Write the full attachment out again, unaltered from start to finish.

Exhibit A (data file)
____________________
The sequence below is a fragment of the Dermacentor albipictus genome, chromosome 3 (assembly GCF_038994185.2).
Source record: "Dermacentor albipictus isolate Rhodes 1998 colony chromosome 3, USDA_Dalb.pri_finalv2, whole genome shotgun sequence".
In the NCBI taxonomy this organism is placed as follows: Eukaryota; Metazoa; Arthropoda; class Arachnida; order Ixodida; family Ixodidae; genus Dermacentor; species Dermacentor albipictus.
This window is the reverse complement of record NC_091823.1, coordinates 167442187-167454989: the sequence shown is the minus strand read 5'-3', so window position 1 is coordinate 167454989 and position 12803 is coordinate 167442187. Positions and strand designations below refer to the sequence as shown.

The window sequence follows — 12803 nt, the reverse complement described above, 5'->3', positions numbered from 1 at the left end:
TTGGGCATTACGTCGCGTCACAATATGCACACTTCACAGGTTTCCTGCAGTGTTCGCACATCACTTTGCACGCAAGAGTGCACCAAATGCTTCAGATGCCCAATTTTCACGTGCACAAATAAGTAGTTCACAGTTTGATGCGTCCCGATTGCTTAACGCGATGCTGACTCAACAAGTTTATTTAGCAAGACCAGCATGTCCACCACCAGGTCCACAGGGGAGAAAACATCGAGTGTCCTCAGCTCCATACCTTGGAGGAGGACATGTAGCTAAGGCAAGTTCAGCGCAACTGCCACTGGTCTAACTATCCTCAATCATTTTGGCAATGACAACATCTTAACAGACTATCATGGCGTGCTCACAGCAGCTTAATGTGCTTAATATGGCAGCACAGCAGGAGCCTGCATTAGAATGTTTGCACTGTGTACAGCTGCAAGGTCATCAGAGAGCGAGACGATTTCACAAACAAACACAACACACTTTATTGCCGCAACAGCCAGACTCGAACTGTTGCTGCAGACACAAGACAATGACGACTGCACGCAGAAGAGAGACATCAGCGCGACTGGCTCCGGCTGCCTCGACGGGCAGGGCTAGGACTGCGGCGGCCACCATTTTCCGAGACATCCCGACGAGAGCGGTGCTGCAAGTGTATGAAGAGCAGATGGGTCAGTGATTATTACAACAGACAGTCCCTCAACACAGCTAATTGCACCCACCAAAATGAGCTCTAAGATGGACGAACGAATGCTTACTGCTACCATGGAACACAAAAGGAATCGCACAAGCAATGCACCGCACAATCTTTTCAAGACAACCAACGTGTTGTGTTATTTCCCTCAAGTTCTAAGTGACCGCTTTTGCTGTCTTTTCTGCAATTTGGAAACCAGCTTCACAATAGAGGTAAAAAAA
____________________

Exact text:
The sequence below is a fragment of the Dermacentor albipictus genome, chromosome 3 (assembly GCF_038994185.2).
Source record: "Dermacentor albipictus isolate Rhodes 1998 colony chromosome 3, USDA_Dalb.pri_finalv2, whole genome shotgun sequence".
In the NCBI taxonomy this organism is placed as follows: Eukaryota; Metazoa; Arthropoda; class Arachnida; order Ixodida; family Ixodidae; genus Dermacentor; species Dermacentor albipictus.
This window is the reverse complement of record NC_091823.1, coordinates 167442187-167454989: the sequence shown is the minus strand read 5'-3', so window position 1 is coordinate 167454989 and position 12803 is coordinate 167442187. Positions and strand designations below refer to the sequence as shown.

The window sequence follows — 12803 nt, the reverse complement described above, 5'->3', positions numbered from 1 at the left end:
TTGGGCATTACGTCGCGTCACAATATGCACACTTCACAGGTTTCCTGCAGTGTTCGCACATCACTTTGCACGCAAGAGTGCACCAAATGCTTCAGATGCCCAATTTTCACGTGCACAAATAAGTAGTTCACAGTTTGATGCGTCCCGATTGCTTAACGCGATGCTGACTCAACAAGTTTATTTAGCAAGACCAGCATGTCCACCACCAGGTCCACAGGGGAGAAAACATCGAGTGTCCTCAGCTCCATACCTTGGAGGAGGACATGTAGCTAAGGCAAGTTCAGCGCAACTGCCACTGGTCTAACTATCCTCAATCATTTTGGCAATGACAACATCTTAACAGACTATCATGGCGTGCTCACAGCAGCTTAATGTGCTTAATATGGCAGCACAGCAGGAGCCTGCATTAGAATGTTTGCACTGTGTACAGCTGCAAGGTCATCAGAGAGCGAGACGATTTCACAAACAAACACAACACACTTTATTGCCGCAACAGCCAGACTCGAACTGTTGCTGCAGACACAAGACAATGACGACTGCACGCAGAAGAGAGACATCAGCGCGACTGGCTCCGGCTGCCTCGACGGGCAGGGCTAGGACTGCGGCGGCCACCATTTTCCGAGACATCCCGACGAGAGCGGTGCTGCAAGTGTATGAAGAGCAGATGGGTCAGTGATTATTACAACAGACAGTCCCTCAACACAGCTAATTGCACCCACCAAAATGAGCTCTAAGATGGACGAACGAATGCTTACTGCTACCATGGAACACAAAAGGAATCGCACAAGCAATGCACCGCACAATCTTTTCAAGACAACCAACGTGTTGTGTTATTTCCCTCAAGTTCTAAGTGACCGCTTTTGCTGTCTTTTCTGCAATTTGGAAACCAGCTTCACAATAGAGGTAAAAAAA